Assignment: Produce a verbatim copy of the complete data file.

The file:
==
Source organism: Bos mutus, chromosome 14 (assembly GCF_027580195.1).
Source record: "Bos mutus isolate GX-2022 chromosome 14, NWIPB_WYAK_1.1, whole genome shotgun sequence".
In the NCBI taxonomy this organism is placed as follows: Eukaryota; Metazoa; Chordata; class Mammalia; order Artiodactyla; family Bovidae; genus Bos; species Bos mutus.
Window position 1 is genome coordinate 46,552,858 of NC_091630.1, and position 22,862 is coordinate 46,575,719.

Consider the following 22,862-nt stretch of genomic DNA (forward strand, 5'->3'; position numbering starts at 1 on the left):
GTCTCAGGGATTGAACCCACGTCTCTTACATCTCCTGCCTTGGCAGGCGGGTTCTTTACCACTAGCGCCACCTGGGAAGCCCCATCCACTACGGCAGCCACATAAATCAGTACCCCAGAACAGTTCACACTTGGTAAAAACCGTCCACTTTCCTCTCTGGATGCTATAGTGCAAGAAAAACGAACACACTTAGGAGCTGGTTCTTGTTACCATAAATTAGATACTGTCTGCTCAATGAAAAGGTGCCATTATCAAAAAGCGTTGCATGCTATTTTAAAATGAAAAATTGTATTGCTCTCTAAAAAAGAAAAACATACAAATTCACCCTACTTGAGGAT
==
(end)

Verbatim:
Source organism: Bos mutus, chromosome 14 (assembly GCF_027580195.1).
Source record: "Bos mutus isolate GX-2022 chromosome 14, NWIPB_WYAK_1.1, whole genome shotgun sequence".
In the NCBI taxonomy this organism is placed as follows: Eukaryota; Metazoa; Chordata; class Mammalia; order Artiodactyla; family Bovidae; genus Bos; species Bos mutus.
Window position 1 is genome coordinate 46,552,858 of NC_091630.1, and position 22,862 is coordinate 46,575,719.

Consider the following 22,862-nt stretch of genomic DNA (forward strand, 5'->3'; position numbering starts at 1 on the left):
GTCTCAGGGATTGAACCCACGTCTCTTACATCTCCTGCCTTGGCAGGCGGGTTCTTTACCACTAGCGCCACCTGGGAAGCCCCATCCACTACGGCAGCCACATAAATCAGTACCCCAGAACAGTTCACACTTGGTAAAAACCGTCCACTTTCCTCTCTGGATGCTATAGTGCAAGAAAAACGAACACACTTAGGAGCTGGTTCTTGTTACCATAAATTAGATACTGTCTGCTCAATGAAAAGGTGCCATTATCAAAAAGCGTTGCATGCTATTTTAAAATGAAAAATTGTATTGCTCTCTAAAAAAGAAAAACATACAAATTCACCCTACTTGAGGAT